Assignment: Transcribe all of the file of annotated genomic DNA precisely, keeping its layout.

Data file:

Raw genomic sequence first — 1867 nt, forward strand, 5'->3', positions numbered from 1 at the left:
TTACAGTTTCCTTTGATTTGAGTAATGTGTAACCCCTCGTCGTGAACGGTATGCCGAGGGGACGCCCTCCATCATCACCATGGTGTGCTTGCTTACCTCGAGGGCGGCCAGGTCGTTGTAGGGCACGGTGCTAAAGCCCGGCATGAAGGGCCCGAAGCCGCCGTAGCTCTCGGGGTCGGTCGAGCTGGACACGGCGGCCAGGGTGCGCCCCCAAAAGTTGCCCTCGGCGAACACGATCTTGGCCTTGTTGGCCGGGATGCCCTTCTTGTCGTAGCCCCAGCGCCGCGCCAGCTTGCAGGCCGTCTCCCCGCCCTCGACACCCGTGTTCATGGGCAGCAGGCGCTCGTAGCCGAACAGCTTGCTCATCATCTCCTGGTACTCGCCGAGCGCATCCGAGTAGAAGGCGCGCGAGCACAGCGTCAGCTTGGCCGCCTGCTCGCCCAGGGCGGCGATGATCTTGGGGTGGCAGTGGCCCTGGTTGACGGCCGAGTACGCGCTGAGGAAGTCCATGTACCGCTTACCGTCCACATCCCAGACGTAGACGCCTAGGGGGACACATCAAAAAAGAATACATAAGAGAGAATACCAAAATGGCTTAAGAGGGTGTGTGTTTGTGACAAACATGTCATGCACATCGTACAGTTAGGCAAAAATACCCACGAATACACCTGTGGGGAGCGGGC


Raw genomic sequence first — 1867 nt, forward strand, 5'->3', positions numbered from 1 at the left:
TTACAGTTTCCTTTGATTTGAGTAATGTGTAACCCCTCGTCGTGAACGGTATGCCGAGGGGACGCCCTCCATCATCACCATGGTGTGCTTGCTTACCTCGAGGGCGGCCAGGTCGTTGTAGGGCACGGTGCTAAAGCCCGGCATGAAGGGCCCGAAGCCGCCGTAGCTCTCGGGGTCGGTCGAGCTGGACACGGCGGCCAGGGTGCGCCCCCAAAAGTTGCCCTCGGCGAACACGATCTTGGCCTTGTTGGCCGGGATGCCCTTCTTGTCGTAGCCCCAGCGCCGCGCCAGCTTGCAGGCCGTCTCCCCGCCCTCGACACCCGTGTTCATGGGCAGCAGGCGCTCGTAGCCGAACAGCTTGCTCATCATCTCCTGGTACTCGCCGAGCGCATCCGAGTAGAAGGCGCGCGAGCACAGCGTCAGCTTGGCCGCCTGCTCGCCCAGGGCGGCGATGATCTTGGGGTGGCAGTGGCCCTGGTTGACGGCCGAGTACGCGCTGAGGAAGTCCATGTACCGCTTACCGTCCACATCCCAGACGTAGACGCCTAGGGGGACACATCAAAAAAGAATACATAAGAGAGAATACCAAAATGGCTTAAGAGGGTGTGTGTTTGTGACAAACATGTCATGCACATCGTACAGTTAGGCAAAAATACCCACGAATACACCTGTGGGGAGCGGGC